Additionally, we also test how easy it is for the vacuum cleaner to clean dirt or dust bunnies that have collected under furniture. Using a wooden dowel suspended at different heights, we push the vacuum forward until the top of the vacuum hits the dowel to determine how far a given vacuum can extend under a piece of furniture.
We also consider the canister vacuum’s noise level, attachments, cord length, weight, dirt capacity, warranty, mobility, and overall user experience. If a vacuum can both clean up a lot of dirt and debris and make the cleaning process easy and hassle-free, it will make its way towards the top of our ranking system.
What You Should Know About Buying a Canister Vacuum
What Is a Canister Vacuum?
A canister vacuum is made up of two connected parts. A hose and a wand separate the motor and dirt container—also known as the canister—from the brush head or cleaning nozzle, which is located at the bottom of the wand. Typically, the motor is on wheels and follows behind the user while they clean.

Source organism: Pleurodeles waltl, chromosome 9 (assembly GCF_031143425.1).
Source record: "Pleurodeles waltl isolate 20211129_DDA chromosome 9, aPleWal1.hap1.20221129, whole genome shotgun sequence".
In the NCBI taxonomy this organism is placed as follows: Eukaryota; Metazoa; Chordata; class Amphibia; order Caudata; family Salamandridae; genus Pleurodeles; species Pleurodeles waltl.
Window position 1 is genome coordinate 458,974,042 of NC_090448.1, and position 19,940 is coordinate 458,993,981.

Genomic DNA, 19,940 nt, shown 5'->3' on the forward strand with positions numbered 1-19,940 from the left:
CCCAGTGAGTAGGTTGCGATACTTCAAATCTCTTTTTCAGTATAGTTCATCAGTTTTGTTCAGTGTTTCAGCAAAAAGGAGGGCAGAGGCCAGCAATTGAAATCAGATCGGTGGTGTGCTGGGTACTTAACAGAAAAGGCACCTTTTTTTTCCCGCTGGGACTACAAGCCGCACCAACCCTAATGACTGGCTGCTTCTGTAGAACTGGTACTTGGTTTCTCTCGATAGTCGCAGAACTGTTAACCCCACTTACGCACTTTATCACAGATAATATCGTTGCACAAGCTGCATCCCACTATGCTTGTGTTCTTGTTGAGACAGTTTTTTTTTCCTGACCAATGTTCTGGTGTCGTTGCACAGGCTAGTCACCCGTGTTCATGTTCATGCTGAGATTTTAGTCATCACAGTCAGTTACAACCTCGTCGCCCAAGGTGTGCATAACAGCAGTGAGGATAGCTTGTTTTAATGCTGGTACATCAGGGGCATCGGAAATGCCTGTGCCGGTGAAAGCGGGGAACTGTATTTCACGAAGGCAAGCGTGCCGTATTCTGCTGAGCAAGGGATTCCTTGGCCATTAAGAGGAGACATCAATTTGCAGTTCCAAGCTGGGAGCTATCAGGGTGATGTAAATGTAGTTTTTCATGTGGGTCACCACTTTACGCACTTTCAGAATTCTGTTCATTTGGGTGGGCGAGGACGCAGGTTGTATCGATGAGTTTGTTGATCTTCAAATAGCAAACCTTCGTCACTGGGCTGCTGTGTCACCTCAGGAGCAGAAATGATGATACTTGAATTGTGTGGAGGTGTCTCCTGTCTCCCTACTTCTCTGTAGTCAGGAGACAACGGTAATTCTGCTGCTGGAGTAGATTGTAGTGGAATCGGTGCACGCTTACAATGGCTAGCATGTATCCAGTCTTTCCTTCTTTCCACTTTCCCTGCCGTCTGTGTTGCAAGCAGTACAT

When it comes to storing canister vacuums, they take up more space than an upright or a cordless vacuum, but the trade off is that they run more quietly and do a better job on bare floors than upright vacuums.
How Do You Open a Canister Vacuum?
The bag or dirt cup is typically located inside the canister. Usually, the canister body is opened via a lip or latch near its center-mass. If there is none, look for a button or lever labeled, "Open".
How Often Should You Vacuum?
We get asked this question often. Your cleaning style and frequency should match your lifestyle.
If you live in a small apartment and spend lots of time in your car, you should shift your budget and your efforts toward a cordless vacuum. But, if you have a multi-level home with mostly hardwood floors, then a canister vacuum is going to serve you the best.